Negro House at Sierra Leone, from an 18th Century engraving
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Victoria Smurro

What an Honor it is…

"Good evening, my name is Victoria Smurro.  I am a sophomore at Narragansett High School in Rhode Island.  I was raised in Mt. Pleasant, South Carolina but relocated to Narragansett two years ago. My world history class, taught by Ms. Gina Giramma who is here with me tonight, recently got involved in Project Priscilla.

  For the past few months we have been studying the tragic history of Priscilla and her connection with Newport, Rhode Island, a neighboring seafaring town that was involved in the Atlantic slave trade.  The link between Rhode Island and South Carolina was significant in the lives of Ball plantation slaves, particularly Priscilla, who was brought here via the “Hare,” a ship owned by the Vernon brothers of Newport.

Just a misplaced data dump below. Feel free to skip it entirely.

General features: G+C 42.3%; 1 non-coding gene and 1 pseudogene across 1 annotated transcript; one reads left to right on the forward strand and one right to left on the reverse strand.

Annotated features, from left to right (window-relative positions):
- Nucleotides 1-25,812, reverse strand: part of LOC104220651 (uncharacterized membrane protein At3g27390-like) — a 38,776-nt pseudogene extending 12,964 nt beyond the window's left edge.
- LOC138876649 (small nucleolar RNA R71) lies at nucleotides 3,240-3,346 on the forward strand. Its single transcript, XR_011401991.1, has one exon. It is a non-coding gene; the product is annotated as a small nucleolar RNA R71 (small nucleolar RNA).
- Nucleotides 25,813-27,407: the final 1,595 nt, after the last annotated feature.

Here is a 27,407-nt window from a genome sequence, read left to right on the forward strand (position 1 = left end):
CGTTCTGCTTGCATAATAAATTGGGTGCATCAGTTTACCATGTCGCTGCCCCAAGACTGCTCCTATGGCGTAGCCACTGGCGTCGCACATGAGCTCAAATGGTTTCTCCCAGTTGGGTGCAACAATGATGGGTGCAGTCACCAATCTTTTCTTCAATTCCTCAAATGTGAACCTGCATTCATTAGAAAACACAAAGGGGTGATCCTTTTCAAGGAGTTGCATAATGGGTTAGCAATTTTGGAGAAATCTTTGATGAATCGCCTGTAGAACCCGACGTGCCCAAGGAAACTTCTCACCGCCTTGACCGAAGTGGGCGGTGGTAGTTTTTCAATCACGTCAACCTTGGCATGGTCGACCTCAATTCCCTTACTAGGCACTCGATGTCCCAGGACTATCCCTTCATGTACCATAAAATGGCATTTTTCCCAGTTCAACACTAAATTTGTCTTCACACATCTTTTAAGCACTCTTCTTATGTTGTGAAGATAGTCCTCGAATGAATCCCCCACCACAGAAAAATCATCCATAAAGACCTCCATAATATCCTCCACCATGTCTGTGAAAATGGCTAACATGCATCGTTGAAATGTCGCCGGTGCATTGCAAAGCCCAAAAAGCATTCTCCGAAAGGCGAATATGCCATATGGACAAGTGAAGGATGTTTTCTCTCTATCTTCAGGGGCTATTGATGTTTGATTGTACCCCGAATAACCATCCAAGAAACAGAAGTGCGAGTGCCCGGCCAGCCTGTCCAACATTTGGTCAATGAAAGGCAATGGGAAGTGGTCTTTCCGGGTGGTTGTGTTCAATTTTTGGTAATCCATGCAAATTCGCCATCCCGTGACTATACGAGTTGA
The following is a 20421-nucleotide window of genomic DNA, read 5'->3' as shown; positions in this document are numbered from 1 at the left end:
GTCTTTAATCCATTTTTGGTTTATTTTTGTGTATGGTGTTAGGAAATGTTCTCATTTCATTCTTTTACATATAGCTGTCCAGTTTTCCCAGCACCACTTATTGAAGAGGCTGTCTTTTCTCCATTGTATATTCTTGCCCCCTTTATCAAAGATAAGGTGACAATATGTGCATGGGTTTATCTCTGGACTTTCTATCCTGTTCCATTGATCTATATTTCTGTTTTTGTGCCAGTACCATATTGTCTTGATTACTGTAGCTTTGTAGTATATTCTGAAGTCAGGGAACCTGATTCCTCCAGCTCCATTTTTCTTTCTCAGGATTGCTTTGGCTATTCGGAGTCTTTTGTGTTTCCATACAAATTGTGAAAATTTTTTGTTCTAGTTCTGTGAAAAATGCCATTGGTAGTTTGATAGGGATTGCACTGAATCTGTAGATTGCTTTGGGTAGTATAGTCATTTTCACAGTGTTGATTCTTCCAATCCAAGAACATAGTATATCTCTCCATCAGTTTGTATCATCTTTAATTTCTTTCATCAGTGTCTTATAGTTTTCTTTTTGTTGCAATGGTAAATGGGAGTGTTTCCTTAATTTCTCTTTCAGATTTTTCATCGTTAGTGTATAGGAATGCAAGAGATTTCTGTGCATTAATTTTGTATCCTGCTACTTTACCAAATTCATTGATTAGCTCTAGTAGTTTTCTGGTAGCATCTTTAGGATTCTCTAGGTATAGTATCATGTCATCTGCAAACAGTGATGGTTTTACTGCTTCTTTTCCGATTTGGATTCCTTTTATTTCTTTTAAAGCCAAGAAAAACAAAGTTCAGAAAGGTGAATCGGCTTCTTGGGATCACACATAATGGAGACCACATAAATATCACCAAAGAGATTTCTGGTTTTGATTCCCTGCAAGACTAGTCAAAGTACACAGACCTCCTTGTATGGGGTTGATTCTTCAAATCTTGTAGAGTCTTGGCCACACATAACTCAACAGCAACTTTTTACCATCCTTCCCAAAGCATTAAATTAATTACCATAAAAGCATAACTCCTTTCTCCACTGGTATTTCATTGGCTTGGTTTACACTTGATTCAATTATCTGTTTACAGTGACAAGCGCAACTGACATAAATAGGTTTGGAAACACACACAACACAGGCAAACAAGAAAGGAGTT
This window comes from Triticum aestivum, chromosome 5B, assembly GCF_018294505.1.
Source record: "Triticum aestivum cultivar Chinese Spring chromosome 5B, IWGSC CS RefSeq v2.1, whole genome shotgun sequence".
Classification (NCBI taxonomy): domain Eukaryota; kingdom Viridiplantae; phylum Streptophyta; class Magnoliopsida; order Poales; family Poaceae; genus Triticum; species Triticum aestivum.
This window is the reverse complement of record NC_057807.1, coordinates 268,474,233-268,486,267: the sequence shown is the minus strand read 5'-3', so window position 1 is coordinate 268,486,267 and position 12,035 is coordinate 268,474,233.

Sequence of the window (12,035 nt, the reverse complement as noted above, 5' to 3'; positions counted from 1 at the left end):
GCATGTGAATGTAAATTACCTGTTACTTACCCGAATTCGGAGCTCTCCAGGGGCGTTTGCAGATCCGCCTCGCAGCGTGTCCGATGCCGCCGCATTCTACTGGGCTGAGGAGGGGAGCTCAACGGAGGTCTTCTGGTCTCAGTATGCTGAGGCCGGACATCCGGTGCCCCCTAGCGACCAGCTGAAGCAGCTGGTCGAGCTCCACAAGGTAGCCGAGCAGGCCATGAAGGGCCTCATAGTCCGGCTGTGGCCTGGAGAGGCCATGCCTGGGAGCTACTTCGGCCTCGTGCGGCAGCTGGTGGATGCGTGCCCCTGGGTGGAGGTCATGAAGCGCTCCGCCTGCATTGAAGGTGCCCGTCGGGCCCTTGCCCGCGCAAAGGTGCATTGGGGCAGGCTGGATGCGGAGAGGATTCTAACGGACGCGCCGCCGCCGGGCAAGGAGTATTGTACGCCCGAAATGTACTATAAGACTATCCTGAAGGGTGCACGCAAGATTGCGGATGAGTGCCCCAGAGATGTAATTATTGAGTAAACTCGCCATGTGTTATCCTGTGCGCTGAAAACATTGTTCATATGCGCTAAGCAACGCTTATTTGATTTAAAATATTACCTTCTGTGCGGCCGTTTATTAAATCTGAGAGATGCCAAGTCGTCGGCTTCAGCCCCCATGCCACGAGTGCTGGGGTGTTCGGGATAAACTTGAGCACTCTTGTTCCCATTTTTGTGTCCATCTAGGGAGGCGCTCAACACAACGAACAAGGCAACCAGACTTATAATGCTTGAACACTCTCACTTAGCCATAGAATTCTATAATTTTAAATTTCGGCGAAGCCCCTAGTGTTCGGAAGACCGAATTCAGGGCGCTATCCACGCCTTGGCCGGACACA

Most people still do not associate the trafficking of slaves with the northeast part of the United States, but we know the connection is clear.  Although we cannot erase this horrible part in our history, we can surely learn and educate others about the unjust treatment of African slaves in America.

In closing, I would like to say what an honor it is to be here tonight to meet Mrs. Thomalind Martin Polite and, in a small way, to contribute to the efforts to reunite her with her ancestral homeland.  I would also like to thank Professor Joseph Opala, who was the driving force in educating Narragansett High School students about Priscilla’s story. Lastly, thank you Edward Ball for your compelling documentation of slave life here in the low country of South Carolina.